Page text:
“Everything, everywhere, all at once” was the saying President Carol L. Folt would repeat throughout the State of University address on March 28.
Beyond Folt’s reference to USC alum Ke Huy Quan, Folt used the phrase to talk about the work of Trojans in various university departments, as well as the several plans for the coming 2023-2024. One of Folt’s main topics during the address was affordability. In an interview with Annenberg Media following her address, Folt acknowledged the 5% rising tuition costs but said that financial aid adjusts with the rise as well.
“It’s a really complicated situation right now because inflation is almost double the rate that we even added in tuition. So we’re adding services, adding programs, trying to increase it, and yet the value of our own dollar is lower,” Folt said.
Folt also expressed her hopes for increasing financial aid to graduate students and for expanding the affordability initiative, which eliminates tuition for families making less than $80,000 a year. The initiative, which started in 2020, includes incoming first-year students, but it does not include transfer students, despite that most transfer students come from a California community college.
Folt said to be looking to include transfer students in the initiative but provided no timeline of when this will happen.
Two topics that Folt did not discuss in her address were the state of the Lyft program and the relationship between the university and unaffiliated Greek organizations. In an interview with Annenberg Media, Folt said these topics were not at the forefront.
“I don’t think we’re planning to bring the single-ride back. That’s not how we started. I think we’re sticking with the new model,” Folt said. “It’s extremely expensive.”
The free Lyft program in surrounding university areas continues to face controversy among the student body since the return to the shared ride model.
As for Greek life disaffiliation, Folt gave an analogy to the apartment system.
“In a way, they function like an apartment building now, you know, and so we have restricted access to that apartment building. So in that sense, we need to depend more on students who go to those places to report to us,” Folt said, although she did say the university is still in communication with the groups.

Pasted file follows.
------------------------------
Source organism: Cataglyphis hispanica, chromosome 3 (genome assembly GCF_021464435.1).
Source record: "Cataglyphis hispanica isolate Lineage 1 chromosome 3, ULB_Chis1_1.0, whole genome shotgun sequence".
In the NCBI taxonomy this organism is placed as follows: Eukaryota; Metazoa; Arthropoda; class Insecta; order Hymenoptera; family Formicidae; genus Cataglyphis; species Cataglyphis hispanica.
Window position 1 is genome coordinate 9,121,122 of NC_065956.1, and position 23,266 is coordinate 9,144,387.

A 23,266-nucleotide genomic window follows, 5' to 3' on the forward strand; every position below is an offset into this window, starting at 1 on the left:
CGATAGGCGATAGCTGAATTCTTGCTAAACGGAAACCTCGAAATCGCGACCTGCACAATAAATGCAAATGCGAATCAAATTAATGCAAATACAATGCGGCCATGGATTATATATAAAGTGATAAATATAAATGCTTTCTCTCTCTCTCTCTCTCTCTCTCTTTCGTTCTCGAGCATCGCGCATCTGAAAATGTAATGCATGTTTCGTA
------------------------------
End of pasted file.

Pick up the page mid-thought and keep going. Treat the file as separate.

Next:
Despite the graduate students and shuttle bus drivers’ recent efforts to unionize, Folt did not detail these events or future engagements in her address, instead saying in an interview, “I believe in people’s choice and we will work with them. These are still our students. They’re still our employees. You know, and I think we have to make this work in a way that is positive,” Folt said. “But in the end, we want to continue to make sure that we have as few middle people between us, our students and our faculty and our staff as possible.”
Separately, an important topic in the address was technological innovation, with the university’s continued involvement in the development of AI. On March 9, the university announced a new research center for generative AI and Society to explore the impact of AI on culture, education, media and society, which received $10 million in funding.
“That center came about was to deal sort of in the rapid generative AI. Every single profession, every single school is affected,” Folt said, adding that although $10 million is a lot of money, “It’s a tiny fraction of what’s going to be affected by it today. But for us, this is the first leap forward and it’ll probably be mostly bringing people together to talk about these issues.”
Folt also emphasized throughout the address the importance of embracing and accommodating students by increasing mental health support and working with students within the next year to craft a plan for a new advising program, although the details of that are yet to be seen.